Airport security trays have more viruses than toilets: Study

Airport security trays have more viruses than toilets: Study

London: Plastic security trays at airport - where we drop our phones, laptops, and other items - have the highest amount of viruses, even more than toilets, according to a new study.

Researchers from the University of Nottingham and the Finnish National Institute for Health and Welfare found that plastic trays were a haven for viruses, especially rhinovirus, which causes common cold. Other viruses found included coronavirus, adenovirus, and influenza A.

For the study, researchers examined 90 different swab surfaces inside Helsinki Airport during the winter of 2016. Samples were taken from stairs, escalators, check-in kiosk touchscreens, toilets, and security trays.

Researchers found 10 different respiratory viruses in 10pc of the samples, with plastic trays having the highest amount of viruses.

No respiratory viruses were found on toilet surfaces.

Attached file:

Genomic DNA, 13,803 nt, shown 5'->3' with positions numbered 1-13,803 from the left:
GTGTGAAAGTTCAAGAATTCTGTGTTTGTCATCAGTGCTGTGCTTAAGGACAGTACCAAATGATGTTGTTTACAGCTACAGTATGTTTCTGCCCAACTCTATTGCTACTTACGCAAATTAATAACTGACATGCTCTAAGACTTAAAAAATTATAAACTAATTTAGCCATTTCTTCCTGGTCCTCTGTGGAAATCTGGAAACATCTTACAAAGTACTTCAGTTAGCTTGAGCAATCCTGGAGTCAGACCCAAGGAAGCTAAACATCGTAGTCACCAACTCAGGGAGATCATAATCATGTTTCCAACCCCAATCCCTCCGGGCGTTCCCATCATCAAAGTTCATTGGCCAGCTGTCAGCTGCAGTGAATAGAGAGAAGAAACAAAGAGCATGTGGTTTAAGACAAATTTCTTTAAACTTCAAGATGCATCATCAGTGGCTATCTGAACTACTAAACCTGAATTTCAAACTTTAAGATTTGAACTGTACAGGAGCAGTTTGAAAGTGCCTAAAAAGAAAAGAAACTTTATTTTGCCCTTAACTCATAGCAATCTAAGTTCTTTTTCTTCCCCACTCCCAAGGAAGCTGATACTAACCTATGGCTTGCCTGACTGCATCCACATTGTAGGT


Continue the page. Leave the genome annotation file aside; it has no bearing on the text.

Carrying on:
"Our main findings identify that respiratory virus contamination of frequently touched surfaces is not uncommon at airports; and that plastic security screening trays appear commonly contaminated," the researchers wrote in the study published in BMC Infectious Diseases.

So, the best way to secure yourself would be to sanitize your hands.

"The risk of this procedure could be reduced by offering hand sanitization with alcohol handrub before and after security screening, and increasing the frequency of tray disinfection," the study authors said.

Jonathan Van Tam, Professor of health protection at the University of Nottingham's school of medicine, said the study "supports the case for improved public awareness of how viral infections spread".